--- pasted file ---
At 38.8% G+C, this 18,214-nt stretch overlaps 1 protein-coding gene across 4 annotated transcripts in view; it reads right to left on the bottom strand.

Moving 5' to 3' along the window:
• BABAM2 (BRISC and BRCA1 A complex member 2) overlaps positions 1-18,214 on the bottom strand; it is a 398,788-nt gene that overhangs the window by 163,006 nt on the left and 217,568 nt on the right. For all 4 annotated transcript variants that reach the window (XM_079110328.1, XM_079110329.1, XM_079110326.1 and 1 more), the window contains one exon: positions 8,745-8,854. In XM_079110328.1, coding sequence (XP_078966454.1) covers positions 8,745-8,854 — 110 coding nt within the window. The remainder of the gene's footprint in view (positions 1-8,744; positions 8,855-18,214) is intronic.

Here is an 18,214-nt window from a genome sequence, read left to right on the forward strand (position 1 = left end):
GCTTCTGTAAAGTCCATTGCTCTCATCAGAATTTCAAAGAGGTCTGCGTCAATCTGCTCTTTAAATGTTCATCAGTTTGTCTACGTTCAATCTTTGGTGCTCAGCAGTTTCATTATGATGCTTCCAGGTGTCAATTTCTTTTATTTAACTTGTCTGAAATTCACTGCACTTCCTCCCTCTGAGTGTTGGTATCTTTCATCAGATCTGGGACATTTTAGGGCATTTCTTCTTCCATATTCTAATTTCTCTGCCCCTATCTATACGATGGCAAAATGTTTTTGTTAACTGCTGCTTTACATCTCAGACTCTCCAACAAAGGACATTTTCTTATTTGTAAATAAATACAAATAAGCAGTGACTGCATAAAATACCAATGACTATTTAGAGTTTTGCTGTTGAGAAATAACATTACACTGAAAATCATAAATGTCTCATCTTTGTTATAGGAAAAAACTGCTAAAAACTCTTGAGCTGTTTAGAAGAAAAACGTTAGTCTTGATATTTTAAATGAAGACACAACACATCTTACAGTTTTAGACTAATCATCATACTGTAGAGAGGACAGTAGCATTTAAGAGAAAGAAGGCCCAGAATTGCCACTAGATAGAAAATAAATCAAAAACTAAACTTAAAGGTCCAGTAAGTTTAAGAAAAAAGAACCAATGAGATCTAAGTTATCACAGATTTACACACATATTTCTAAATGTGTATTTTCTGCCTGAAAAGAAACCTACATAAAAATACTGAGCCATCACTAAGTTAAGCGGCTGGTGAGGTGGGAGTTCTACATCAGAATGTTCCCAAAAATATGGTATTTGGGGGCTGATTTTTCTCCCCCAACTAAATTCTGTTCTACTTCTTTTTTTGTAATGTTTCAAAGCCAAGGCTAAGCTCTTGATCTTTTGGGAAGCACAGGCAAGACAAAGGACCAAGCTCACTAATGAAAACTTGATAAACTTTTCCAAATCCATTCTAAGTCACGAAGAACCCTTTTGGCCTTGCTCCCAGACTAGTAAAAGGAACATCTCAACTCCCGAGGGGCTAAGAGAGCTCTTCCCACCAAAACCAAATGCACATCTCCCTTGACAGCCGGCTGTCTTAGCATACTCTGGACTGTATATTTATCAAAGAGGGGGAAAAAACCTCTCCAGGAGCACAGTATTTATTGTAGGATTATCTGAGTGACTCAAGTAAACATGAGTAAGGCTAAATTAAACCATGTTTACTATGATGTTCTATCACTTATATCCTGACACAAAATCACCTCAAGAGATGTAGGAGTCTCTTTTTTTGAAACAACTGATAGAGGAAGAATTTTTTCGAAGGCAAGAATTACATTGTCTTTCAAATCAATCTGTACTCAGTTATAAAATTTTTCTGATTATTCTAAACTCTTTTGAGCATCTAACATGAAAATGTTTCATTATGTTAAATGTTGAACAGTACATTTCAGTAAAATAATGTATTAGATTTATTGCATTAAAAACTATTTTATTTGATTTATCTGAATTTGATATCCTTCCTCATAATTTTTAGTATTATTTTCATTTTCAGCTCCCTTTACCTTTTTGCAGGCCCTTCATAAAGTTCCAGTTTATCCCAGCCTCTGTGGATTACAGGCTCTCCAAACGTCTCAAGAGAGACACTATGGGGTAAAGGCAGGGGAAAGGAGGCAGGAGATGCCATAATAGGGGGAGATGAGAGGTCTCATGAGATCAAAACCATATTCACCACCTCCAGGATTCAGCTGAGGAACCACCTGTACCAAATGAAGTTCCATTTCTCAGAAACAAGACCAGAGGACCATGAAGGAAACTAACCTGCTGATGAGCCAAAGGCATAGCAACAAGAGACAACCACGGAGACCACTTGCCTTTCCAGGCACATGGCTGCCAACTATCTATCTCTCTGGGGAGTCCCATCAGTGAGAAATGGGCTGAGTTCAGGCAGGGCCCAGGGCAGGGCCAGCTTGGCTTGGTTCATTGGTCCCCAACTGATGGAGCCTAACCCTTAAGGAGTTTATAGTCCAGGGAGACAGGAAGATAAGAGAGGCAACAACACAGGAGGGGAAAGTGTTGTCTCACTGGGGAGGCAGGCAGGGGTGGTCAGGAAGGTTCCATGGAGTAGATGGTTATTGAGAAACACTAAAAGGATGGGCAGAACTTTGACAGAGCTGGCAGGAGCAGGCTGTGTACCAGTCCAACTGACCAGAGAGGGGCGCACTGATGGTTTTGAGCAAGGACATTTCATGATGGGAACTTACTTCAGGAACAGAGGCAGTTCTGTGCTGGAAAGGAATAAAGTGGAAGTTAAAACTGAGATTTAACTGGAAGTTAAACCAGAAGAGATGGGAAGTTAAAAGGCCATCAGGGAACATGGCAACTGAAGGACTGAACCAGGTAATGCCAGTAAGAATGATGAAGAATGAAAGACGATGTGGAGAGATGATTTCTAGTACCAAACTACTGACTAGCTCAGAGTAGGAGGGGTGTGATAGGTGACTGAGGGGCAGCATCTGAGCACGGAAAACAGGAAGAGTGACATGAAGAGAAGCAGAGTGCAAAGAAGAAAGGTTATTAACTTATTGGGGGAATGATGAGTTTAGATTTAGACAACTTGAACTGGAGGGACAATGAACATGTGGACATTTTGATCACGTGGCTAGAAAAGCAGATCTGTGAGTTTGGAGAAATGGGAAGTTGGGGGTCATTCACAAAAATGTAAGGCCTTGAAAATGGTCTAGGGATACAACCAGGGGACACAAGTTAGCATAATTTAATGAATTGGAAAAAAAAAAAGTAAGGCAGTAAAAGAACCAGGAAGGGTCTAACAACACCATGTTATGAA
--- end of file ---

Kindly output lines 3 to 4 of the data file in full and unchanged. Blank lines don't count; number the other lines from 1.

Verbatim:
• BABAM2 (BRISC and BRCA1 A complex member 2) overlaps positions 1-18,214 on the bottom strand; it is a 398,788-nt gene that overhangs the window by 163,006 nt on the left and 217,568 nt on the right. For all 4 annotated transcript variants that reach the window (XM_079110328.1, XM_079110329.1, XM_079110326.1 and 1 more), the window contains one exon: positions 8,745-8,854. In XM_079110328.1, coding sequence (XP_078966454.1) covers positions 8,745-8,854 — 110 coding nt within the window. The remainder of the gene's footprint in view (positions 1-8,744; positions 8,855-18,214) is intronic.

Here is an 18,214-nt window from a genome sequence, read left to right on the forward strand (position 1 = left end):